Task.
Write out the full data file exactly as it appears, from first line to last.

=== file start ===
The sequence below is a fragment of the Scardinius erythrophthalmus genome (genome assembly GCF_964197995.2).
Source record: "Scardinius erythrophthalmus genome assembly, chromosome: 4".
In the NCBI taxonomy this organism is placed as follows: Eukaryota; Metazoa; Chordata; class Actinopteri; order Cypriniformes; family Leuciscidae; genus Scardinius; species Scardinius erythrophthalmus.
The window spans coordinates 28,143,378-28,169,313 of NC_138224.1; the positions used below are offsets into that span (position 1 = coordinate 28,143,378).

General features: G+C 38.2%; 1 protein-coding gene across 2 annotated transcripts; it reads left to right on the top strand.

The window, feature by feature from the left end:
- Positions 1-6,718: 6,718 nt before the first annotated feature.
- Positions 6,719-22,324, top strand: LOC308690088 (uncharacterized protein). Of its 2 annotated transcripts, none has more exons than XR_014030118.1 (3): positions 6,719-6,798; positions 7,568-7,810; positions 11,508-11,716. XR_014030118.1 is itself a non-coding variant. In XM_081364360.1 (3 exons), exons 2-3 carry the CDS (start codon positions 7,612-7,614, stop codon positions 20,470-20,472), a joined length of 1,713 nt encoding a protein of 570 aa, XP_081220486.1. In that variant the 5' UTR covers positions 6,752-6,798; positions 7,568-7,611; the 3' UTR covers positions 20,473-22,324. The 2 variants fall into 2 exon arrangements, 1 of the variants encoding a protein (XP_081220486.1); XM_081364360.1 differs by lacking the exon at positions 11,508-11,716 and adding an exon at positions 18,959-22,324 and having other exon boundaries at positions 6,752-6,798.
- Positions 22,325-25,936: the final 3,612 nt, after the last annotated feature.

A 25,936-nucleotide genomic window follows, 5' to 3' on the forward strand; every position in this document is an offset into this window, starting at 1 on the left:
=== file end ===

The sequence below is a fragment of the Scardinius erythrophthalmus genome (genome assembly GCF_964197995.2).
Source record: "Scardinius erythrophthalmus genome assembly, chromosome: 4".
In the NCBI taxonomy this organism is placed as follows: Eukaryota; Metazoa; Chordata; class Actinopteri; order Cypriniformes; family Leuciscidae; genus Scardinius; species Scardinius erythrophthalmus.
The window spans coordinates 28,143,378-28,169,313 of NC_138224.1; the positions used below are offsets into that span (position 1 = coordinate 28,143,378).

General features: G+C 38.2%; 1 protein-coding gene across 2 annotated transcripts; it reads left to right on the top strand.

The window, feature by feature from the left end:
- Positions 1-6,718: 6,718 nt before the first annotated feature.
- Positions 6,719-22,324, top strand: LOC308690088 (uncharacterized protein). Of its 2 annotated transcripts, none has more exons than XR_014030118.1 (3): positions 6,719-6,798; positions 7,568-7,810; positions 11,508-11,716. XR_014030118.1 is itself a non-coding variant. In XM_081364360.1 (3 exons), exons 2-3 carry the CDS (start codon positions 7,612-7,614, stop codon positions 20,470-20,472), a joined length of 1,713 nt encoding a protein of 570 aa, XP_081220486.1. In that variant the 5' UTR covers positions 6,752-6,798; positions 7,568-7,611; the 3' UTR covers positions 20,473-22,324. The 2 variants fall into 2 exon arrangements, 1 of the variants encoding a protein (XP_081220486.1); XM_081364360.1 differs by lacking the exon at positions 11,508-11,716 and adding an exon at positions 18,959-22,324 and having other exon boundaries at positions 6,752-6,798.
- Positions 22,325-25,936: the final 3,612 nt, after the last annotated feature.

A 25,936-nucleotide genomic window follows, 5' to 3' on the forward strand; every position in this document is an offset into this window, starting at 1 on the left: